The chorus imagines a battle between Theseus and his men and Creon's guards, who took Antigone and Ismene. They foresee Theseus and his men winning a glorious victory. The chorus offers a prayer to the gods Zeus, Athena, Apollo, and Artemis, to bring victory.
As usual in Greek drama, the action takes place offstage. Sophocles uses the device of having the chorus "imagine" what the battle looks like, which helps the audience do the same.
Theseus returns with his attendants, escorting Antigone and Ismene. Overjoyed and relieved to see his daughters, Oedipus thanks Theseus profusely and asks what happened. Theseus responds that he has kept his promise to Oedipus but doesn't want to boast about the battle, because he would rather win fame through deeds rather than words.
Theseus has kept his oath to Oedipus. Theseus's refusal to boast is further proof that he is a good king. Theseus's humility stands in stark contrast to Creon's earlier boasting about his military power.
Theseus then reports that a man claiming to be related to Oedipus but now living in Argos has come to ask for help Poseidon's altar. He adds that the man has now requested a brief audience with Oedipus. Oedipus realizes that the man must be his son, Polynices.
A major change has occurred in Oedipus's status. In addition to Creon, Polynices is the second person who has now traveled great distances in an attempt to win his favor
Oedipus doesn't want to see his son, but Antigone and Theseus argue that there's no harm in listening. Oedipus agrees to see Polynices, and Theseus exits.
Oedipus has hardened his heart against his sons for not helping him in his exile and poverty.
The chorus surrounds Oedipus and chants about the miseries of life and the certainty of death. The chorus says that the luckiest man is one who has never been born, and of those that are born the luckiest are those with short lives. Once a person leaves youth behind, the chorus continues, life is full of pain, envy, and loneliness.
The chorus's statement suggests that it's better not to be born than to suffer at the whims of gods and fate, as Oedipus has. Its observation that the best lives are short ones highlights the horrors of old age.
Antigone says a man is approaching, alone, in tears. Polynices enters. He is miserable, and weeps at the pitiable state in which he finds his father and his family. He calls himself "the worst man alive" for not coming to the aid of his exiled father and asks for mercy. Oedipus does not respond. Polynices turns to Antigone and Ismene for help. Antigone tells him to tell their father why he has come.
Polynices does seem genuinely sorry for his past actions, as his description of himself shows. Though Oedipus seems to have hardened his heart against Polynices, Antigone still has a sisterly affection for her eldest brother.
Polynices says his younger brother, Eteocles, seized power in Thebes by bribing people, and then banished Polynices. Polynices fled to Argos, where he married, made connections, and raised an army. This army is now poised to attack Thebes. Polynices asks his father to let go of his rage toward him and to support his cause. He adds that the oracles have claimed that whatever side Oedipus supports will win.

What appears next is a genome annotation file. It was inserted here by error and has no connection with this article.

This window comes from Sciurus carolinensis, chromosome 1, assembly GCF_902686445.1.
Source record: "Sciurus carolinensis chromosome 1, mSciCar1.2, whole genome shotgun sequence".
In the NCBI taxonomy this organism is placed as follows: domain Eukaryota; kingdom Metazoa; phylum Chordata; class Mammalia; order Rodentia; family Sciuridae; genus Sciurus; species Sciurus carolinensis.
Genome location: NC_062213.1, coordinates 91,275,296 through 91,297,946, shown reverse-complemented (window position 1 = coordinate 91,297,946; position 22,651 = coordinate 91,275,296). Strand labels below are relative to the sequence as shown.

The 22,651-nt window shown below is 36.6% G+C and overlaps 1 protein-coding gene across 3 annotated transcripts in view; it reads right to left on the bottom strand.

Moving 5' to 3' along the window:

Polynices feels sorry for himself for losing the throne of Thebes to his younger brother. Attacking his home city at the head of a foreign army, however, is a drastic response. Oedipus's role here is like that of the Furies—he gets to choose who is punished and who is not.
Polynices says that he is a beggar and an exile, like Oedipus, while Eteocles is a tyrant. Polynices finishes by promising that with Oedipus's support, he will defeat Eteocles, regain the throne, and bring Oedipus home to live in his own house. Oedipus refuses to respond, but the chorus prods him to speak.
Polynices makes an unfortunate comparison between himself and his father. While he has married well and made alliances in Argos, his father suffered blindness and banishment.
Oedipus unleashes a flood of insults and curses at Polynices. Oedipus says that he is glad that Polynices is an exile, since Polynices helped drive Oedipus when he in power in Thebes. Oedipus promises that Thebes will not fall to Argos, and that Polynices and Eteocles will both kill each other in the battle. Oedipus tells Polynices to leave with these curses and the assurance of his doom still ringing in his ears.
Oedipus's suffering has made him powerful and prophetic. And like the gods, Oedipus shows no mercy. Just as he was punished for committing actions he regretted and could not control, he now sentences Polynices to be punished, even though Polynices clearly regrets what he has done.
Before he goes, Polynices asks his sisters to give him a proper burial if Oedipus's curses come true. Antigone begs Polynices to call off the attack on Thebes. Polynices refuses—he has been humiliated by his younger brother, and his honor compels him to fight. He says he won't report Oedipus's prophecies to his men, and the attack will go on. He and Antigone share a mournful farewell. She begs him again not to go, but his mind is made up. He prays that Zeus bring her happiness as long as she fulfills her promise to give him a proper burial. He then leaves for Thebes, certain he is heading toward his own doom.
Polynices seems to accept that Oedipus's prophecy will come true. His stubbornness ensures that this prophecy will come true, just Oedipus's own stubbornness led to his downfall in Oedipus Rex. Fate doesn't just happen to Sophocles's characters, it works through them, using their own traits against them. Antigone's promise to bury Polynices sets the stage for the conflicts in Sophocles's Antigone.